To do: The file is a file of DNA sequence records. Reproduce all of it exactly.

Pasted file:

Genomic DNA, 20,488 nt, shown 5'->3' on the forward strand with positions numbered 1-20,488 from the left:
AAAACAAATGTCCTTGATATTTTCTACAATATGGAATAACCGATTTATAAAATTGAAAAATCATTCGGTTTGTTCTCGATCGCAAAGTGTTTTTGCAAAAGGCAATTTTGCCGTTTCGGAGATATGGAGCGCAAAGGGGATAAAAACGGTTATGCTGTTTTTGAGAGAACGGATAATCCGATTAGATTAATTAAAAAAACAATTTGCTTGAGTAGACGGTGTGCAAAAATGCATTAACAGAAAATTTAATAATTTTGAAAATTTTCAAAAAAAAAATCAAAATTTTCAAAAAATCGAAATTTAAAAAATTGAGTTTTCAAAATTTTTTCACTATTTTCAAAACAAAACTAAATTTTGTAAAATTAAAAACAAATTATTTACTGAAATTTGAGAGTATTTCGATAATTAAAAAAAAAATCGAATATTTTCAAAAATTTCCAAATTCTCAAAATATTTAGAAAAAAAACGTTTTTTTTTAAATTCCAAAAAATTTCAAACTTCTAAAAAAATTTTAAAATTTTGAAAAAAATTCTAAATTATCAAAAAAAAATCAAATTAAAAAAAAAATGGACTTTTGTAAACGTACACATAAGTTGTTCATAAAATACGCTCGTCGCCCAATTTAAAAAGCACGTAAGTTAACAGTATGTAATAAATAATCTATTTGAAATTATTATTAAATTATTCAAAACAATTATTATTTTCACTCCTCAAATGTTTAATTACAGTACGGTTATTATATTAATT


Genomic DNA, 20,488 nt, shown 5'->3' on the forward strand with positions numbered 1-20,488 from the left:
AAAACAAATGTCCTTGATATTTTCTACAATATGGAATAACCGATTTATAAAATTGAAAAATCATTCGGTTTGTTCTCGATCGCAAAGTGTTTTTGCAAAAGGCAATTTTGCCGTTTCGGAGATATGGAGCGCAAAGGGGATAAAAACGGTTATGCTGTTTTTGAGAGAACGGATAATCCGATTAGATTAATTAAAAAAACAATTTGCTTGAGTAGACGGTGTGCAAAAATGCATTAACAGAAAATTTAATAATTTTGAAAATTTTCAAAAAAAAAATCAAAATTTTCAAAAAATCGAAATTTAAAAAATTGAGTTTTCAAAATTTTTTCACTATTTTCAAAACAAAACTAAATTTTGTAAAATTAAAAACAAATTATTTACTGAAATTTGAGAGTATTTCGATAATTAAAAAAAAAATCGAATATTTTCAAAAATTTCCAAATTCTCAAAATATTTAGAAAAAAAACGTTTTTTTTTAAATTCCAAAAAATTTCAAACTTCTAAAAAAATTTTAAAATTTTGAAAAAAATTCTAAATTATCAAAAAAAAATCAAATTAAAAAAAAAATGGACTTTTGTAAACGTACACATAAGTTGTTCATAAAATACGCTCGTCGCCCAATTTAAAAAGCACGTAAGTTAACAGTATGTAATAAATAATCTATTTGAAATTATTATTAAATTATTCAAAACAATTATTATTTTCACTCCTCAAATGTTTAATTACAGTACGGTTATTATATTAATT